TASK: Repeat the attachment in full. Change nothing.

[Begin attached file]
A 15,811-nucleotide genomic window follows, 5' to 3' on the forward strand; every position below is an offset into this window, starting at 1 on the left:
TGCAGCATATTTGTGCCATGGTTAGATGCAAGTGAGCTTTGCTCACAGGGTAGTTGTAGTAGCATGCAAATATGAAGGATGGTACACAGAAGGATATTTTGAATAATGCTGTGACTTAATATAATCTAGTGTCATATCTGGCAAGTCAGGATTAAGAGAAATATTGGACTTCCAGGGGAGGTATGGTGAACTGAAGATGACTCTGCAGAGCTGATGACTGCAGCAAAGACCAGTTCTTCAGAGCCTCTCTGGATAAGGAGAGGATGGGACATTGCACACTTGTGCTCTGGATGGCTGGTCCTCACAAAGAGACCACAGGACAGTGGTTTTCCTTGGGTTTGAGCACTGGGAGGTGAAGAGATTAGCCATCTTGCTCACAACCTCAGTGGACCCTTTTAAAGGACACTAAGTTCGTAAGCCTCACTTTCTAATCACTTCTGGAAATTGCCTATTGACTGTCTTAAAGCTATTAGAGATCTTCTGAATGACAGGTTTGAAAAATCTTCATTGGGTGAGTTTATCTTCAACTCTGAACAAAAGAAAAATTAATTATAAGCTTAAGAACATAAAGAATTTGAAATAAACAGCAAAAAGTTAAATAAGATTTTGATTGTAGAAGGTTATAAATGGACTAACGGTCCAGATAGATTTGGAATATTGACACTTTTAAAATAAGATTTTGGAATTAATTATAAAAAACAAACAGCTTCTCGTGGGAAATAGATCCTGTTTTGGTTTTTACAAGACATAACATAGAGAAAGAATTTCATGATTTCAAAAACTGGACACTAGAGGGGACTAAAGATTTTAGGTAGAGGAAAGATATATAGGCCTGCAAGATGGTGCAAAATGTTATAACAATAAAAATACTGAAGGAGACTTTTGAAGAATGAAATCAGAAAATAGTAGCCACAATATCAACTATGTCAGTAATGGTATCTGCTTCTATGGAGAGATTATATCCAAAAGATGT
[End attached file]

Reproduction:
A 15,811-nucleotide genomic window follows, 5' to 3' on the forward strand; every position below is an offset into this window, starting at 1 on the left:
TGCAGCATATTTGTGCCATGGTTAGATGCAAGTGAGCTTTGCTCACAGGGTAGTTGTAGTAGCATGCAAATATGAAGGATGGTACACAGAAGGATATTTTGAATAATGCTGTGACTTAATATAATCTAGTGTCATATCTGGCAAGTCAGGATTAAGAGAAATATTGGACTTCCAGGGGAGGTATGGTGAACTGAAGATGACTCTGCAGAGCTGATGACTGCAGCAAAGACCAGTTCTTCAGAGCCTCTCTGGATAAGGAGAGGATGGGACATTGCACACTTGTGCTCTGGATGGCTGGTCCTCACAAAGAGACCACAGGACAGTGGTTTTCCTTGGGTTTGAGCACTGGGAGGTGAAGAGATTAGCCATCTTGCTCACAACCTCAGTGGACCCTTTTAAAGGACACTAAGTTCGTAAGCCTCACTTTCTAATCACTTCTGGAAATTGCCTATTGACTGTCTTAAAGCTATTAGAGATCTTCTGAATGACAGGTTTGAAAAATCTTCATTGGGTGAGTTTATCTTCAACTCTGAACAAAAGAAAAATTAATTATAAGCTTAAGAACATAAAGAATTTGAAATAAACAGCAAAAAGTTAAATAAGATTTTGATTGTAGAAGGTTATAAATGGACTAACGGTCCAGATAGATTTGGAATATTGACACTTTTAAAATAAGATTTTGGAATTAATTATAAAAAACAAACAGCTTCTCGTGGGAAATAGATCCTGTTTTGGTTTTTACAAGACATAACATAGAGAAAGAATTTCATGATTTCAAAAACTGGACACTAGAGGGGACTAAAGATTTTAGGTAGAGGAAAGATATATAGGCCTGCAAGATGGTGCAAAATGTTATAACAATAAAAATACTGAAGGAGACTTTTGAAGAATGAAATCAGAAAATAGTAGCCACAATATCAACTATGTCAGTAATGGTATCTGCTTCTATGGAGAGATTATATCCAAAAGATGT